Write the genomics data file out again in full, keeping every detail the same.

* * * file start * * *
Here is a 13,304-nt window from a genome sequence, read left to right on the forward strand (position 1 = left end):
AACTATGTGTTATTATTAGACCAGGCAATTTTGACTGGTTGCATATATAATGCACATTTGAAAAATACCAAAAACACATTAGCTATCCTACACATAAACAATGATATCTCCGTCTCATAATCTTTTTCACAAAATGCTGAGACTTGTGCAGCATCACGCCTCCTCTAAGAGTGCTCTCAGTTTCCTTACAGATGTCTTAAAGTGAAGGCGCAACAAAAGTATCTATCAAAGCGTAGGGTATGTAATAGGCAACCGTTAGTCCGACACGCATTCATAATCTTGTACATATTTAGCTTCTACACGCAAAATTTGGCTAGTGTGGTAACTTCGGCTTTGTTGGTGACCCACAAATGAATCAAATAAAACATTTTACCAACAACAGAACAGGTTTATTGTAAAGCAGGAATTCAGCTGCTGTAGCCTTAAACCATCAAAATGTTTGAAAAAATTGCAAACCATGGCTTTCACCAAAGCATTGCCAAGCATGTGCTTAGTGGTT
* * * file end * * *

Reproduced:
Here is a 13,304-nt window from a genome sequence, read left to right on the forward strand (position 1 = left end):
AACTATGTGTTATTATTAGACCAGGCAATTTTGACTGGTTGCATATATAATGCACATTTGAAAAATACCAAAAACACATTAGCTATCCTACACATAAACAATGATATCTCCGTCTCATAATCTTTTTCACAAAATGCTGAGACTTGTGCAGCATCACGCCTCCTCTAAGAGTGCTCTCAGTTTCCTTACAGATGTCTTAAAGTGAAGGCGCAACAAAAGTATCTATCAAAGCGTAGGGTATGTAATAGGCAACCGTTAGTCCGACACGCATTCATAATCTTGTACATATTTAGCTTCTACACGCAAAATTTGGCTAGTGTGGTAACTTCGGCTTTGTTGGTGACCCACAAATGAATCAAATAAAACATTTTACCAACAACAGAACAGGTTTATTGTAAAGCAGGAATTCAGCTGCTGTAGCCTTAAACCATCAAAATGTTTGAAAAAATTGCAAACCATGGCTTTCACCAAAGCATTGCCAAGCATGTGCTTAGTGGTT